Emerging, Submerging or just Merging?

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Emerging, Submerging or just Merging?

As someone from the ‘developed’ markets of the west, speaking at conferences and working in so called ‘emerging’ economies, I sometimes wonder if commentators should, not unreasonably, refer to our ‘developed’ markets of the west as ‘submerging’ economies! The ongoing media frenzied reporting on the Eurozone problems and general indebted state of the US and the west compared to the East hardly inspires confidence.

As international consultants our ‘added value’ is that we should be able to advise fast developing economies on how to avoid and learn from our mistakes and failures as well as from best international and UK practice. It seems to me patronising terms as ‘emerging’ can be unhelpful for all parties. A bit more emphasis on ‘merging’ knowledge and approaches would be more appropriate. I am frequently told that new concepts will not work in a particular country because ‘its different here’. Frankly this is rarely the case as people’s desires and expectations are pretty similar in wanting more for less, convenience, a pleasant experience, quality, service, etc and people are willing to change the habits of a lifetime for something that is clearly ‘better’ in satisfying needs and aspirations. Certainly economies and societies that are able to adopt latest practices, technology and thinking do not merit an ‘emerging’ tag perception when directly compared to economies weighed down with the baggage of out of date investments and thinking.

For new markets, the financial crisis was a sharp lesson for the complacent and exposed unstrategic thinking and practices developed in an easy fast growth environment. The new reality served as a catalyst for the more progressive managements to take advantage of their weaker competition. Retailers and developers globally are having to face accelerated changes enabled by the internet and social media. Multi-channel and online retailing is changing the way people shop. So listening to an East European developer plan for yet another new mall in a city already well serviced by shopping centres was scary. The assumption was just more of the same for a market that could be significantly changed by the time the complex was to be completed in three years. It seems the lessons in Europe, where empty malls are being increasingly cannibalised by large regional centres are being ignored.

Centre owners and investors need to rethink how their assets can adapt to a new retail order. Centres and their tenants need to create experiences rather than simply facilitating shopping. Retail therapy is now less about product consumption and more about lifestyle, entertainment and leisure providing the key drivers to draw visitors. The implications for marketing, architecture, tenant mix, services and facilities are significant. I am concerned that some western consultants who should know better are still selling concepts that will be out of date before they are built with highly dubious sustainability credentials in the widest sense taking into account environmental, social and community issues and impacts. If future proofing credentials are based on PR about recycling ‘grey’ water it becomes simply ‘green wash’ if the development has dubious effects on the cities resources, energy consumption, environmental impact, traffic infrastructure, local traders, residents etc.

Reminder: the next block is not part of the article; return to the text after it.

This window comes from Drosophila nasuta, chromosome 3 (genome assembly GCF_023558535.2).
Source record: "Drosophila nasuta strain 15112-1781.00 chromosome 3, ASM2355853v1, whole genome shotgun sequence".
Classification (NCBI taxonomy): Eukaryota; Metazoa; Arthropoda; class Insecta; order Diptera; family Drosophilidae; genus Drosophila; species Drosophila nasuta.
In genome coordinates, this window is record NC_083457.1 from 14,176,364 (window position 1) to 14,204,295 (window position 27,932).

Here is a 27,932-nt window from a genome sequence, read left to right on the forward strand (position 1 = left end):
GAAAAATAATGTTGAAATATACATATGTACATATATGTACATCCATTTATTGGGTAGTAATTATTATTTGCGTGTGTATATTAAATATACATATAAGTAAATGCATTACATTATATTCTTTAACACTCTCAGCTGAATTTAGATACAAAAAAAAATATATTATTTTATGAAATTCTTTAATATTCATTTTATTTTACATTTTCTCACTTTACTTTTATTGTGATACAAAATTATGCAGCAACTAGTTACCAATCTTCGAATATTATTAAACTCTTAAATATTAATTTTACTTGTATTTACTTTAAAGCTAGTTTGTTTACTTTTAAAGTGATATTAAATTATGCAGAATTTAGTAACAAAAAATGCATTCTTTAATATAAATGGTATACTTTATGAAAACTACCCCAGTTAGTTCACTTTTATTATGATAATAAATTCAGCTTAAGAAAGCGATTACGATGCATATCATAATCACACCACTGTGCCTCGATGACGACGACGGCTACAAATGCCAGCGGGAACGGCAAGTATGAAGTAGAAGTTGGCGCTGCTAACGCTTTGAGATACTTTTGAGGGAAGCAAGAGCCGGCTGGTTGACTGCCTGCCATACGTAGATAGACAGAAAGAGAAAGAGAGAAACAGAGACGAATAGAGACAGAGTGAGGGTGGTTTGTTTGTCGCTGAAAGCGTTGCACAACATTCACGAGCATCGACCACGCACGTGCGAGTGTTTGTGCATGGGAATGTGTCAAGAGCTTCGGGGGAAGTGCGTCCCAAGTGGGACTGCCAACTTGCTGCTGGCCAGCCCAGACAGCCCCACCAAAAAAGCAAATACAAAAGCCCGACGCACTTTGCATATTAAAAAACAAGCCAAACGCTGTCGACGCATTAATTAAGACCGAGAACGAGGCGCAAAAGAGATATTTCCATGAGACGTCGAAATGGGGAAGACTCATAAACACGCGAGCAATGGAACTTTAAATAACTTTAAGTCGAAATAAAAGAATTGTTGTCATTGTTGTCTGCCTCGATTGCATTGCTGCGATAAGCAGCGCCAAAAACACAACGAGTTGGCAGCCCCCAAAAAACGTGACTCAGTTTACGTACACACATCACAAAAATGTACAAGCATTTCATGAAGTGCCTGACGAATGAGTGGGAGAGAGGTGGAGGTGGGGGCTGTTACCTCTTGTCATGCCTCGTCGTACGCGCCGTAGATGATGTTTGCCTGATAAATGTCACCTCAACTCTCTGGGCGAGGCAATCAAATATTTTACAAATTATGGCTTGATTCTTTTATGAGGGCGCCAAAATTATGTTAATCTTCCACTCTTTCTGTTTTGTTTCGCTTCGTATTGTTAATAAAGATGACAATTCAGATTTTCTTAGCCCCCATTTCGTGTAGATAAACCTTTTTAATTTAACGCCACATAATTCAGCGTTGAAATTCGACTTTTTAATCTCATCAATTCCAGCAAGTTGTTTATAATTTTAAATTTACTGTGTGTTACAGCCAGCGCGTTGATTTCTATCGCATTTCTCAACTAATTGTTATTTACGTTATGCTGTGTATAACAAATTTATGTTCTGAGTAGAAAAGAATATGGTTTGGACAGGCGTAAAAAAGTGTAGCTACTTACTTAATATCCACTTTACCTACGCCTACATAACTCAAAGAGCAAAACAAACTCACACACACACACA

Viewing empty malls in India or the UK is a reminder whether we are emerging, submerging or just ‘floating’ economies, the basics of supply and demand apply and we can all learn lessons from each other. New markets can avoid the limited thinking that can be ingrained in traditional ways of doing things. In our experience they can accept change and move faster and more effectively when managements are open to new ideas and approaches. This brings responsibilities and problems. The shortage of local expert experience means organisations are vulnerable to management and staff poaching. We are increasingly advising our clients to address their employer brand development and proactively face the challenges of attracting and retaining the best people. Developing a positively differentiated internal brand culture needs to be synchronised with the customer facing marketing, communications and environment experience i.e. a synergy of staff and consumer centricity.

This next generation of employer brand development is an interesting test of bringing together best practice western thinking to the culture of companies in countries where the concepts of empowerment, meritocracy and supportive management are not readily embraced equally by staff or management. This is certainly an area where the lessons and experiences of ‘old’ economies can represent a valuable trade export to emerging or emerged markets to achieve better performance, efficiency and value from their operations. Every culture whichever side of the world and economic state that thinks it does not need to keep learning and take advice has surely missed the point.

Clive Woodger
Chairman, SCG London

November 2011